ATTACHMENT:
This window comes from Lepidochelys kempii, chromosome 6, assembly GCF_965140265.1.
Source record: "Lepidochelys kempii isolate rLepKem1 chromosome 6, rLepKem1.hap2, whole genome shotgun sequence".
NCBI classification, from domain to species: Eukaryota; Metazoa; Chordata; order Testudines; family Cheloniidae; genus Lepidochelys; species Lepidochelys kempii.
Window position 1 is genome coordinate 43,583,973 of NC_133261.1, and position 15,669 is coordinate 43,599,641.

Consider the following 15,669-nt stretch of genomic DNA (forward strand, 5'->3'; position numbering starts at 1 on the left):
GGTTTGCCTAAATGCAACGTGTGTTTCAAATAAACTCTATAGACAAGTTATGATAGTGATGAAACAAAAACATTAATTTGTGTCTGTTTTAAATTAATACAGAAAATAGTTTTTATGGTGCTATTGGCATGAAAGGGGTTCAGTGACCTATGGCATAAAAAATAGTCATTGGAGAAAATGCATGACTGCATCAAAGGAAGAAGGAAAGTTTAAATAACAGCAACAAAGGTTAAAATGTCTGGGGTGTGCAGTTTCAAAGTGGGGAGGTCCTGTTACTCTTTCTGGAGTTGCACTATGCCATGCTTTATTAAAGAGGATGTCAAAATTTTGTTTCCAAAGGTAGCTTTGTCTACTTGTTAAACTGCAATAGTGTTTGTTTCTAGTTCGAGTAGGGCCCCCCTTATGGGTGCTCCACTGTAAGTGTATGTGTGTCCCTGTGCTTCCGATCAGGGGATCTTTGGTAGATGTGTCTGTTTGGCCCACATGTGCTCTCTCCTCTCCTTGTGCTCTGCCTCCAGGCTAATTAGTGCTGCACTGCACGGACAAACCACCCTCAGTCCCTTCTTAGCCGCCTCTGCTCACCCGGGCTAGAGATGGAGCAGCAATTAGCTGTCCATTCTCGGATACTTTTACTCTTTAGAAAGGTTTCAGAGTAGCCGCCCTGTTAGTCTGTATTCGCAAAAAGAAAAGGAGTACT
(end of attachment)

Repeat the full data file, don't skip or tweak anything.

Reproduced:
This window comes from Lepidochelys kempii, chromosome 6, assembly GCF_965140265.1.
Source record: "Lepidochelys kempii isolate rLepKem1 chromosome 6, rLepKem1.hap2, whole genome shotgun sequence".
NCBI classification, from domain to species: Eukaryota; Metazoa; Chordata; order Testudines; family Cheloniidae; genus Lepidochelys; species Lepidochelys kempii.
Window position 1 is genome coordinate 43,583,973 of NC_133261.1, and position 15,669 is coordinate 43,599,641.

Consider the following 15,669-nt stretch of genomic DNA (forward strand, 5'->3'; position numbering starts at 1 on the left):
GGTTTGCCTAAATGCAACGTGTGTTTCAAATAAACTCTATAGACAAGTTATGATAGTGATGAAACAAAAACATTAATTTGTGTCTGTTTTAAATTAATACAGAAAATAGTTTTTATGGTGCTATTGGCATGAAAGGGGTTCAGTGACCTATGGCATAAAAAATAGTCATTGGAGAAAATGCATGACTGCATCAAAGGAAGAAGGAAAGTTTAAATAACAGCAACAAAGGTTAAAATGTCTGGGGTGTGCAGTTTCAAAGTGGGGAGGTCCTGTTACTCTTTCTGGAGTTGCACTATGCCATGCTTTATTAAAGAGGATGTCAAAATTTTGTTTCCAAAGGTAGCTTTGTCTACTTGTTAAACTGCAATAGTGTTTGTTTCTAGTTCGAGTAGGGCCCCCCTTATGGGTGCTCCACTGTAAGTGTATGTGTGTCCCTGTGCTTCCGATCAGGGGATCTTTGGTAGATGTGTCTGTTTGGCCCACATGTGCTCTCTCCTCTCCTTGTGCTCTGCCTCCAGGCTAATTAGTGCTGCACTGCACGGACAAACCACCCTCAGTCCCTTCTTAGCCGCCTCTGCTCACCCGGGCTAGAGATGGAGCAGCAATTAGCTGTCCATTCTCGGATACTTTTACTCTTTAGAAAGGTTTCAGAGTAGCCGCCCTGTTAGTCTGTATTCGCAAAAAGAAAAGGAGTACT